More recently, the city has come under fire for replacing former school business administrator Mike Bergeron, who made $94,000 annually, with former Newburyport assistant superintendent Deirdre Farrell, who will be paid $129,000 annually.
Councilor Kelcourse has also said on numerous occasions that he isn’t comfortable with the fact that many department heads, including police chief Mark Gagnon, make much more than some of their peers in bigger communities. He said that Gagnon in particular makes 12 percent more than the police chief of Peabody, which has a population three times that of Amesbury.
The point I’m trying to get at is that there are a lot of pieces to this puzzle and different ways to attack each one. If the council is serious about cutting spending, then it should be willing to work with all parties involved to find areas where the city is overspending and have the fortitude to make the necessary cuts.
But at the same time, the effect spending cuts will have on their own won’t be significant if property values drop by $67 million again like they did last year. Heck, the council could make a whole range of serious cuts and the tax rate could still go up again.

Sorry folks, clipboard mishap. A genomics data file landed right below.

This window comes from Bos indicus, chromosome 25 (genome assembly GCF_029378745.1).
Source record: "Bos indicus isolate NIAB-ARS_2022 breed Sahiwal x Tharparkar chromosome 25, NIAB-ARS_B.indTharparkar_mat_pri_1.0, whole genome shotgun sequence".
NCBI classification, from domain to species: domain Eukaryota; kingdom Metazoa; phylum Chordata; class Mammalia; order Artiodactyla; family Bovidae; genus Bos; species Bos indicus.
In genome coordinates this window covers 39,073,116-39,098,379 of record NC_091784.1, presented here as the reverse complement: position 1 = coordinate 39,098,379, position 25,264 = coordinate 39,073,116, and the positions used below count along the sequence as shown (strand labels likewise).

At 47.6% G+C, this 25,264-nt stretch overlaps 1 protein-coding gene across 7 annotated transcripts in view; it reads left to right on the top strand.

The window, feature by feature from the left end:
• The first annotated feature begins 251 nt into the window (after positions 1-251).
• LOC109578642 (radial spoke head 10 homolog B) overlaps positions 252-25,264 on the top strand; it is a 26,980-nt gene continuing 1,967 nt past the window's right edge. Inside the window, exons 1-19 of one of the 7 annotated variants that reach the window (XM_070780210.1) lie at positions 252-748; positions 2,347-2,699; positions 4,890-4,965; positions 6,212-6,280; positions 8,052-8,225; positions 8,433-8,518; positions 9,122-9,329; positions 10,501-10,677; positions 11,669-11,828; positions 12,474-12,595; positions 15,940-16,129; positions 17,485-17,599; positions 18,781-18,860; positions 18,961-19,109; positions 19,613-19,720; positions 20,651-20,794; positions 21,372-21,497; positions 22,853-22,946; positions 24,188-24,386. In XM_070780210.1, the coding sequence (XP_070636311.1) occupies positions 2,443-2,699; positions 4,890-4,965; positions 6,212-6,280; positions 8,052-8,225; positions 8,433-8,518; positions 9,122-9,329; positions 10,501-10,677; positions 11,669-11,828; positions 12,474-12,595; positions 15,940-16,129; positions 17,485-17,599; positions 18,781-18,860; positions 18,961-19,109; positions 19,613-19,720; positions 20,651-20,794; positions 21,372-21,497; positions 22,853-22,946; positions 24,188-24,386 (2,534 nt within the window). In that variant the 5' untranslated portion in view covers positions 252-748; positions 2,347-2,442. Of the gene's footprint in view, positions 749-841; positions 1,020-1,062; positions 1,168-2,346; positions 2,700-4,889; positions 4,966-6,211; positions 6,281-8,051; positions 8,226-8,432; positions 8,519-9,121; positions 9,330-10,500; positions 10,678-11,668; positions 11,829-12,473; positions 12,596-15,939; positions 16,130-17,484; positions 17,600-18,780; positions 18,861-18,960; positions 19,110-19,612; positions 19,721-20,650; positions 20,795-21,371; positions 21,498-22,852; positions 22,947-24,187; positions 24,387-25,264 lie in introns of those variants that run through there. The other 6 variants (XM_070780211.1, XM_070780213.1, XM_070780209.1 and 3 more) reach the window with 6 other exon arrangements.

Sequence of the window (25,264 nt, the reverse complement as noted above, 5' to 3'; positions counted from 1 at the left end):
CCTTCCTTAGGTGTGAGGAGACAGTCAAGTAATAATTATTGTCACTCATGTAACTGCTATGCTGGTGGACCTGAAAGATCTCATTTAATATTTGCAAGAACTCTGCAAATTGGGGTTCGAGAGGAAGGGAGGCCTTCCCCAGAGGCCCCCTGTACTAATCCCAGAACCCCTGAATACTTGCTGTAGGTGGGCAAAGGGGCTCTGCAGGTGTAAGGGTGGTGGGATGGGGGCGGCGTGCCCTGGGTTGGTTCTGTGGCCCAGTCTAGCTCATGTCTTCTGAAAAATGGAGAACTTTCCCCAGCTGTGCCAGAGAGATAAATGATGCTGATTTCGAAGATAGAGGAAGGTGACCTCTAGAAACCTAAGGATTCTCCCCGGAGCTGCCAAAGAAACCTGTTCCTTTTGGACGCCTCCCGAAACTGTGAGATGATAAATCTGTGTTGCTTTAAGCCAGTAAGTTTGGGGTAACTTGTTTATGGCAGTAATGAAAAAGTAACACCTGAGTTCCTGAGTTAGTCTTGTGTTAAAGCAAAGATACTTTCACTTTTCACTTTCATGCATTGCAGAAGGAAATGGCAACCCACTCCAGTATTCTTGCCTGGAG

In order to keep that from happening, the city needs to build up its property values, and as controversial as it might be, the city is trying to do that by investing in projects like the DPW move and the new Heritage Park.
Whether the city spent too much on the DPW move has been argued to death, and I won’t touch that right now because frankly the ship has sailed either way. But regardless of the cost to move the building, the reality is the Lower Millyard has been wasted for decades and the city should be getting much more out of it than it has.